Tuesday, November 20, 2012

Nov 19th Meeting Report

We enjoyed a great meeting last night with about 30 in attendance and 8 readers.


Advertising for our Writer's Conference is underway. If you know of a place to advertise please contact Carl Collins.

We fund a student scholarship. Part of the funds for this scholarship come from the raffle and action at the conference. If you know someone who would like to participate in this, contact Amanda Skenandore.

Mark your calendars for our upcoming Holiday Party on December 17th at the Clark County Library! Please let Jo know if you are planning on coming so we can make correct arrangements for food. Family members and friends are welcome!

Don't forget that starting this January our weekly meetings will alternate between Vegas and Henderson.

I've put together a group to participate in the Dirty Girl Fun Run on February 23rd. If you go to their site (You ought to!) and register before November 26th, you get a significant discount! Our group is called "Henderson Writers" and we'll start our course at 10:00 a.m. It's a women-only event. It's not a race really, there is no clock running and it's designed more for fun than physical endurance. But we are pretty guaranteed to be covered in mud by the end.


Congratulations to Jo Wilkins on an excellent review of her books, the Tyranny series!


Our next meeting is our weekly Monday meeting, November 26th at the Lutheran church in room C2. Next Wednesday (Nov 28th) there will be a Westside meeting. For more information see our calendar.


"We all have very short attention spans, and they are getting shorter by the second."

WRITING TIP from Jo Wilkins:

Keep it tight. Stick to the rule of 3 so prevalent in writing, use no more than 3 paragraphs to describe anything, even an emotional upheaval in your character. More than that takes the reader away from your plot or your character development.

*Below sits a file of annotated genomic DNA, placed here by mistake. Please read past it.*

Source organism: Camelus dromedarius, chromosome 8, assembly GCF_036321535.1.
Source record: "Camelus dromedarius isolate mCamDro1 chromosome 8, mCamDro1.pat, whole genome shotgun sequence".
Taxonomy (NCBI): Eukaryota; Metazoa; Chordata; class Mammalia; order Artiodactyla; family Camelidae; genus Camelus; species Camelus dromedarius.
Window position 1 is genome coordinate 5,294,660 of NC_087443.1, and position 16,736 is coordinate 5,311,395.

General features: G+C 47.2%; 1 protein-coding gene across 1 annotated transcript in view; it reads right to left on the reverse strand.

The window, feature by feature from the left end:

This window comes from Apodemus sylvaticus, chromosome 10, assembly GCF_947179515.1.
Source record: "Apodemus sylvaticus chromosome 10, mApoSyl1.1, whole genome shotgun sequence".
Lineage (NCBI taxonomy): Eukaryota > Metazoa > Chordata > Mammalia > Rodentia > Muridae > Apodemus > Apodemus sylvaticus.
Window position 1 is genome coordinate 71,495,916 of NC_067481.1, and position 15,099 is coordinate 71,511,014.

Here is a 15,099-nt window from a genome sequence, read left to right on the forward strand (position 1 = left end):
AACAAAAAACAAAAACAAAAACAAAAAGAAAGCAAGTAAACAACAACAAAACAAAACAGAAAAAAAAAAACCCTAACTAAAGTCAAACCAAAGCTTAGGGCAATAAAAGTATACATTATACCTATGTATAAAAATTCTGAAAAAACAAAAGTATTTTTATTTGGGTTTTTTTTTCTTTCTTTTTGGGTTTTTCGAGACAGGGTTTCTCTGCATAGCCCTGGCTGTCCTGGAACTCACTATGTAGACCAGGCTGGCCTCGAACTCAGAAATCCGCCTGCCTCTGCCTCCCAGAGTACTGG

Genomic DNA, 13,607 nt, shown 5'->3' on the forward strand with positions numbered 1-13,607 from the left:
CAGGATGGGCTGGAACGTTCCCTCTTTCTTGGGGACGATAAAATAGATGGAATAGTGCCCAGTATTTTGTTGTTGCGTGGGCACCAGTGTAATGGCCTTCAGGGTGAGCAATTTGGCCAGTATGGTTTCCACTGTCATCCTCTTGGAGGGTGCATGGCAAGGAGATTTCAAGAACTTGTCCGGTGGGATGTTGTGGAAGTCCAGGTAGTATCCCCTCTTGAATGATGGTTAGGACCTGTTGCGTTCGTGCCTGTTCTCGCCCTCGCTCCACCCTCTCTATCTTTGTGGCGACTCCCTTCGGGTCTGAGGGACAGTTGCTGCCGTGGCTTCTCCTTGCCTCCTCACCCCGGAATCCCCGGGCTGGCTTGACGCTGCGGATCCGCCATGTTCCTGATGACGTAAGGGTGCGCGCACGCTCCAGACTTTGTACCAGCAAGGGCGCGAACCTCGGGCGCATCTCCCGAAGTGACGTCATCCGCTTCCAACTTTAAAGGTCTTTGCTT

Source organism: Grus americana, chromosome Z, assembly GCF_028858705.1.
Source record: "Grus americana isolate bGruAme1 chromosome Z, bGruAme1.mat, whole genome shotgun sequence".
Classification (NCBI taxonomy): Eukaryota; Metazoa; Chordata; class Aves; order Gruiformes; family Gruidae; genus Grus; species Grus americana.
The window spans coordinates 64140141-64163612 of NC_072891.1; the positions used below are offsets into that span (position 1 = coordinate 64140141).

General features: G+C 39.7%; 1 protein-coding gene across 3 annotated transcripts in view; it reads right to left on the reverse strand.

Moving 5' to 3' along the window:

ARTICLE by Linda Molony:

Overcoming Procrastination 

We all procrastinate when it comes to writing, don’t we? If you’re like me, the only time the bathrooms get cleaned is when company’s coming or I’m procrastinating on a writing project.

About 20 percent of people identify themselves as chronic procrastinators. They don't pay bills on time…they miss opportunities for buying tickets to concerts… they don't cash checks or gift certificates… they file income tax returns late…. they leave their Christmas shopping until Christmas Eve…

Sound familiar? How about this:

Procrastinators actively look for distractions. Checking email is almost perfect for this purpose, and this leads to the most dangerous form of procrastination: unacknowledged “Type-B” procrastination. This doesn't feel like procrastination because you're getting things done. The problem is, you’re not working on the task at hand. 

Procrastinators tell lies to themselves. They say things like, “I’ll feel more like doing this tomorrow” and “I work better under pressure.” Oh, right… and then as the deadline is upon us, we hand in our work, wishing we had just one more day.

Procrastination is not a problem related to time management. It’s a problem of self-regulation. Happily, procrastination is one more thing you can blame on your parents! Yep, procrastination is one response to an authoritarian parenting style. Controlling parents keep children from developing the ability to regulate themselves. Related to this, procrastinators tend to drink more than they intend to. Um, that’s often true of writers, too… Just sayin’.